#20
The ON BREAK issue doesn't have anything to do with the parser or the maximum level of nested DO loops. The problem is with using QUIT embedded deeply within DO loops -- QUIT does *not* immediately exit the batch file, it simply sets the read pointer to the end of the file, so that the next read will terminate it. But when you're deep within nested DO's, the parser isn't reading from the batch file, it's executing the already-read DO blocks, so it's not going to see the QUIT until it finishes the DO loops.
That simply does not seem to be the case. Using "on break ( set brk=1 )" I put these two statements inside the 9 nested DO loops
Code:
if %_inkey == @17 (echo Ctrl-q! & unsetarray b & quit)
if %brk == 1 (echo Break! & unsetarray b & quit)
Pressing Ctrl-q works every time (completely and immediately) while pressing Ctrl-c often does not echo the message or unset the array. I could/have done the same thing with "INKEY /P /W0 /X" and with the same results as the plugin _INKEY.
Code:
v:\> ttt.btm
14:45:12
8 / 10 = 0.8000000000          (202.0 min)
37 / 50 = 0.7400000000          (202.6 min)
Ctrl-q!
 
v:\> ttt.btm
14:45:17
8 / 10 = 0.8000000000          (201.4 min)
Ctrl-q!
 
v:\> ttt.btm
14:45:21
8 / 10 = 0.8000000000          (201.4 min)
^C                        <====================no message; array not unset
 
v:\> ttt.btm
TCC: V:\ttt.btm [2]  Array variable is already defined "b"
14:45:26
8 / 10 = 0.8000000000          (200.8 min)
37 / 50 = 0.7400000000          (202.3 min)
^C                        <====================message; array unset
Break!
 
v:\> ttt.btm
14:45:30
8 / 10 = 0.8000000000          (202.6 min)
37 / 50 = 0.7400000000          (202.7 min)
^C                        <====================no message; array not unset
 
v:\> ttt.btm
TCC: V:\ttt.btm [2]  Array variable is already defined "b"
14:45:34
(and so on)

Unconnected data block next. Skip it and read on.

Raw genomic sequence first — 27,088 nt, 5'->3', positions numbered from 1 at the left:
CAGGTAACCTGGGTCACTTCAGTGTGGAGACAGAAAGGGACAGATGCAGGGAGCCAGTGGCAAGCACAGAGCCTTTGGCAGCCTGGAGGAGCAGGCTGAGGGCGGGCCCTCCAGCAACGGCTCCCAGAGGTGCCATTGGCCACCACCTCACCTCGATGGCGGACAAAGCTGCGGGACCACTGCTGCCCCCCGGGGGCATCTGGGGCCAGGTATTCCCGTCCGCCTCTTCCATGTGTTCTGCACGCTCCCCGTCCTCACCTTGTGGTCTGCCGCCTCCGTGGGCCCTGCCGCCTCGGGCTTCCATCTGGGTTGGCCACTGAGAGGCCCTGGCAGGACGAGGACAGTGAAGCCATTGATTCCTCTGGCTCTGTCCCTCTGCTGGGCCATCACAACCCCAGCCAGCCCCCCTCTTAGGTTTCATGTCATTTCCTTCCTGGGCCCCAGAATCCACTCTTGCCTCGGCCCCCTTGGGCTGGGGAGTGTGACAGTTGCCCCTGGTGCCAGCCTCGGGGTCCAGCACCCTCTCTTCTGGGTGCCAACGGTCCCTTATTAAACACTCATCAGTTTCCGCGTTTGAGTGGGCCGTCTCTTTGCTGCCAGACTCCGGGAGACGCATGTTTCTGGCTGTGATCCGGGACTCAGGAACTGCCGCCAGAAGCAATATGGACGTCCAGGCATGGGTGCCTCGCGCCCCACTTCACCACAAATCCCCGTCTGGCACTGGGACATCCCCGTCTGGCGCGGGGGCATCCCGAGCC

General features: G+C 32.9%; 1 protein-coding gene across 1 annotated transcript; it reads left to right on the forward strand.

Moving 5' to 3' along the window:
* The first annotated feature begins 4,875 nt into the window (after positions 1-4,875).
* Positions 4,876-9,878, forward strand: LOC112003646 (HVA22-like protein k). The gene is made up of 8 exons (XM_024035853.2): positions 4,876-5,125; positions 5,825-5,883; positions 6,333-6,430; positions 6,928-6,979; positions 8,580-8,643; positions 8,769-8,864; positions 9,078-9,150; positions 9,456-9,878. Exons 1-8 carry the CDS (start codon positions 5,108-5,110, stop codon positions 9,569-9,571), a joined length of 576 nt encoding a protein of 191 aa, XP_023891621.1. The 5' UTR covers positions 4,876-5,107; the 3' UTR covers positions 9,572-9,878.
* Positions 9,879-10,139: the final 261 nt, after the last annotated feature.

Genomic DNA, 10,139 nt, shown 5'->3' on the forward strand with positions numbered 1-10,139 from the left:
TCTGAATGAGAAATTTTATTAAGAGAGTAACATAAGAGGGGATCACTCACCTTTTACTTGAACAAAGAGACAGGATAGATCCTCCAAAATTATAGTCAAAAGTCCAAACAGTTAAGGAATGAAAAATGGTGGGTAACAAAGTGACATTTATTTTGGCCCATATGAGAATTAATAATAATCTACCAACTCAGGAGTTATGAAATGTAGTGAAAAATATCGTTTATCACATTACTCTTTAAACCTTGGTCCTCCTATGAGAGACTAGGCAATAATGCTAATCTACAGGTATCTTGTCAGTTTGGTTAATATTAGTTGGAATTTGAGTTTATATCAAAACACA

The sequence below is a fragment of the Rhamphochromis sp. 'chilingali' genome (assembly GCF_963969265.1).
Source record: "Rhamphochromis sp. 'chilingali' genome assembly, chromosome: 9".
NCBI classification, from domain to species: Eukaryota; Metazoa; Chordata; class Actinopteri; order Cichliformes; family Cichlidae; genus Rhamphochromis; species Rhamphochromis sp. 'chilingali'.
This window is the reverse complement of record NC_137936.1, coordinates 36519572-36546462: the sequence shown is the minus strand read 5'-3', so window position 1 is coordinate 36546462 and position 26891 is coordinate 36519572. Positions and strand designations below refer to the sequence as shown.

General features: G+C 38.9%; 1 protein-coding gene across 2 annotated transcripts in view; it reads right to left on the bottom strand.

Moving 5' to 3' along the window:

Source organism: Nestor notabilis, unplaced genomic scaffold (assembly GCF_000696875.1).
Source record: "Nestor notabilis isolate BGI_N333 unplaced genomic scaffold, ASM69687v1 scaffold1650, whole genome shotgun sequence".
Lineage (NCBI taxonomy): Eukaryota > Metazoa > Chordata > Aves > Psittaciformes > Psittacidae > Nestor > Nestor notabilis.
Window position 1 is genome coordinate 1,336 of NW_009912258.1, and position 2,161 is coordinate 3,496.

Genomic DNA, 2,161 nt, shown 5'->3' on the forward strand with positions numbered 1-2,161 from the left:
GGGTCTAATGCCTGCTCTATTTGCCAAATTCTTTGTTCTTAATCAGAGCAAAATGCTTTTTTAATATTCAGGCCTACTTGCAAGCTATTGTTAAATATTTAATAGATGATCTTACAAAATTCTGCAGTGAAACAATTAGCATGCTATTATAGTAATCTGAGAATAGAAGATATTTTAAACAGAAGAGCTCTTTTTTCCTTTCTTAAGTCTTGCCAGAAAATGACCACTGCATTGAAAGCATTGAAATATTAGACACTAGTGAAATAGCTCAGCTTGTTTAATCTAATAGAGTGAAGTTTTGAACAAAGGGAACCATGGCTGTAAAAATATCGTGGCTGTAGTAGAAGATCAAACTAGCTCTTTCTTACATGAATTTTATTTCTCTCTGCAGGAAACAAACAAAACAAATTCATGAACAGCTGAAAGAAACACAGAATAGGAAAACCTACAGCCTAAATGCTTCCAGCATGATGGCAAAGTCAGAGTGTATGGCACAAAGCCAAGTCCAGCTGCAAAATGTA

May 29, 2008
517
3
Groton, CT
#21
The ON BREAK issue doesn't have anything to do with the parser or the maximum level of nested DO loops. The problem is with using QUIT embedded deeply within DO loops -- QUIT does *not* immediately exit the batch file, it simply sets the read pointer to the end of the file, so that the next read will terminate it. But when you're deep within nested DO's, the parser isn't reading from the batch file, it's executing the already-read DO blocks, so it's not going to see the QUIT until it finishes the DO loops.
So it needs a QUIT and a LEAVE? Is there some way to effect that like IF condition (QUIT & LEAVE) ?
Would that first set the pointer to the EOF and then exit the DO-loop?
 
#22
Note that in my last post, the BTM ends when I press Ctrl-C .. but apparently (sometimes) **NOT** because I said
Code:
if %brk == 1 (echo Break! & unsetarray b & quit)
If it were executing **MY** "QUIT" I'd expect to see the message and that the array be unset.
 

samintz

Scott Mintz
May 20, 2008
1,204
11
Solon, OH, USA
#23
Not reproducible here.
I ran Vince's CRAZY.BTM file and got pretty much the same results as he did.
Code:
echo %_time
setarray b[9]
set brk=0
on break ( set brk=1 )
do i=1 to 1000000
        if %brk == 1 goto goner
enddo
 
:goner
echo bye
unsetarray b
quit
And this is my output:
Code:
crazy
16:11:34
^C
bye
 
[R:\LNX] crazy
16:11:41
^C
 
[R:\LNX] crazy
16:11:54
TCC: R:\LNX\crazy.btm [2]  Array variable is already defined "b"
^C
 
[R:\LNX] crazy
16:11:59
TCC: R:\LNX\crazy.btm [2]  Array variable is already defined "b"
^C
bye
 
[R:\LNX] crazy
16:12:16
^C
 
[R:\LNX] crazy
16:12:21
TCC: R:\LNX\crazy.btm [2]  Array variable is already defined "b"
^C
 
[R:\LNX] crazy
16:12:25
TCC: R:\LNX\crazy.btm [2]  Array variable is already defined "b"
^C
bye